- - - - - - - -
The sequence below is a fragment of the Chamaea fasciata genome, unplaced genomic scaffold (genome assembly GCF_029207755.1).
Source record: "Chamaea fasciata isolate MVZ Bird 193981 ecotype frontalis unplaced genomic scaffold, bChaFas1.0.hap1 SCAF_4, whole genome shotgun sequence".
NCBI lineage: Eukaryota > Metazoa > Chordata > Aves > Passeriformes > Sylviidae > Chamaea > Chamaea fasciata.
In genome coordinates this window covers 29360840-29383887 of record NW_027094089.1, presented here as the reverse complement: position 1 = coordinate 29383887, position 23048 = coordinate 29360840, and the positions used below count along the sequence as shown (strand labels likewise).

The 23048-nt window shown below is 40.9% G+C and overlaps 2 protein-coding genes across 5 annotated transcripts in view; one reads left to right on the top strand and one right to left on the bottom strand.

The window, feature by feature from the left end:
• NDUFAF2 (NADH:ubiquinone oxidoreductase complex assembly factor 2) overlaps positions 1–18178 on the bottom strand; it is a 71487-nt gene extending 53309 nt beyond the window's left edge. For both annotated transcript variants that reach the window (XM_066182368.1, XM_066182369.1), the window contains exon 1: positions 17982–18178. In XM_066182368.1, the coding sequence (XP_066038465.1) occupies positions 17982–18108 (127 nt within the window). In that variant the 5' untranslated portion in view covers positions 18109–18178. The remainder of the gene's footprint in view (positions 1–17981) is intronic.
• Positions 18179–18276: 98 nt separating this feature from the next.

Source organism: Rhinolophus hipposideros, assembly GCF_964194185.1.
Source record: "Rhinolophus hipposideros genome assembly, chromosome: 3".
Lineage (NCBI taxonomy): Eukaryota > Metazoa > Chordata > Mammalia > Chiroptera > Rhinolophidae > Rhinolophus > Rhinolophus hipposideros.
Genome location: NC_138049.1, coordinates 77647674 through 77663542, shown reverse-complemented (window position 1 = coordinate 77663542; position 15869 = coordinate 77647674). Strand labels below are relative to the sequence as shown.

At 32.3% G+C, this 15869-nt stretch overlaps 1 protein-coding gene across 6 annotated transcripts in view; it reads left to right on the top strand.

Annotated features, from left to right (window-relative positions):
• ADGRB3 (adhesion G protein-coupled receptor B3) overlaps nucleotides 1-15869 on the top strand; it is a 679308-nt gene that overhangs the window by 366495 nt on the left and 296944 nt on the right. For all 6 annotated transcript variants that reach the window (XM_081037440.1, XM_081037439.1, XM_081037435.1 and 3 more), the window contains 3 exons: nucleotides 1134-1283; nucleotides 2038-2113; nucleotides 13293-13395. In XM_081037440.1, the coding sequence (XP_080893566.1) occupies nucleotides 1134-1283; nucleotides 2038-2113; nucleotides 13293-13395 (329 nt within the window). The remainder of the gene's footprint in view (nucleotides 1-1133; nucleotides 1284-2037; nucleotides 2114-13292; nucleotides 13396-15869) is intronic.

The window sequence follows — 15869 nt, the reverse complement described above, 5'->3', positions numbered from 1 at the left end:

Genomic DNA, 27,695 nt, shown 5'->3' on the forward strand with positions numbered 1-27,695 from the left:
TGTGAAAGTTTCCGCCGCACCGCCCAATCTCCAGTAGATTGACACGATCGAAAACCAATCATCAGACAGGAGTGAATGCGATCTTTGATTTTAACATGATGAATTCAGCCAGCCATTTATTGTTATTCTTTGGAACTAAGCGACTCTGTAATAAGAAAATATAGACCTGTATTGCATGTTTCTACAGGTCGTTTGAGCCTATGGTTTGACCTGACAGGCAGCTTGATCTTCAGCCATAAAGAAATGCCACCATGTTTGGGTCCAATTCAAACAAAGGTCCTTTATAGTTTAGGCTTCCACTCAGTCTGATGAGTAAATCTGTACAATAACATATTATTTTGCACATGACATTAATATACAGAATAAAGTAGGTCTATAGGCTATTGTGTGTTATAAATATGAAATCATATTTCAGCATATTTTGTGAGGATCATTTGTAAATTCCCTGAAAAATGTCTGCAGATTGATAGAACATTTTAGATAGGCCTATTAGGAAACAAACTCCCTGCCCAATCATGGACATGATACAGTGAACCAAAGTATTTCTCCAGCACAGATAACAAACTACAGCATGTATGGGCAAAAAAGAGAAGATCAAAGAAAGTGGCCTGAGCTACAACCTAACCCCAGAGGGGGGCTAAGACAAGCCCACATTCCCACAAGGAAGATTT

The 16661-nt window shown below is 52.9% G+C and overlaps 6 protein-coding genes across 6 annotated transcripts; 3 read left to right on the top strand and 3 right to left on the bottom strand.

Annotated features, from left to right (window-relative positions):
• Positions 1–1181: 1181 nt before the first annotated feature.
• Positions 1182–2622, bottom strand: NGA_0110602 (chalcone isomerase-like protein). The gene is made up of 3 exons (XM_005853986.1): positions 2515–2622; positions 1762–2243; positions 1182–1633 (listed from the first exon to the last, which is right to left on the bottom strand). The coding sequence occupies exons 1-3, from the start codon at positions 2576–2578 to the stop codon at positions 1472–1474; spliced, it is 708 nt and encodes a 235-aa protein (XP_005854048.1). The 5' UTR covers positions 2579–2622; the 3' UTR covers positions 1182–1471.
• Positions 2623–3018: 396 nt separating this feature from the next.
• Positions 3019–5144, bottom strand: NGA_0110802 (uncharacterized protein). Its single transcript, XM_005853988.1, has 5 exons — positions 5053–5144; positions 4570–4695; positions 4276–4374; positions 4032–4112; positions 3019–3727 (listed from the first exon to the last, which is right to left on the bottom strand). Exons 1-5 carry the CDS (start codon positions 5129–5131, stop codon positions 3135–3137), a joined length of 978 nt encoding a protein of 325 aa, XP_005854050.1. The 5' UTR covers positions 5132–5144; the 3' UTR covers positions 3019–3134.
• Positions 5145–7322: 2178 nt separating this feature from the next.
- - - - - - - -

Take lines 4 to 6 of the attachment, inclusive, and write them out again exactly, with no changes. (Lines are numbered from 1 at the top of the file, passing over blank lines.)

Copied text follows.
In genome coordinates this window covers 29360840-29383887 of record NW_027094089.1, presented here as the reverse complement: position 1 = coordinate 29383887, position 23048 = coordinate 29360840, and the positions used below count along the sequence as shown (strand labels likewise).

The 23048-nt window shown below is 40.9% G+C and overlaps 2 protein-coding genes across 5 annotated transcripts in view; one reads left to right on the top strand and one right to left on the bottom strand.

The window, feature by feature from the left end: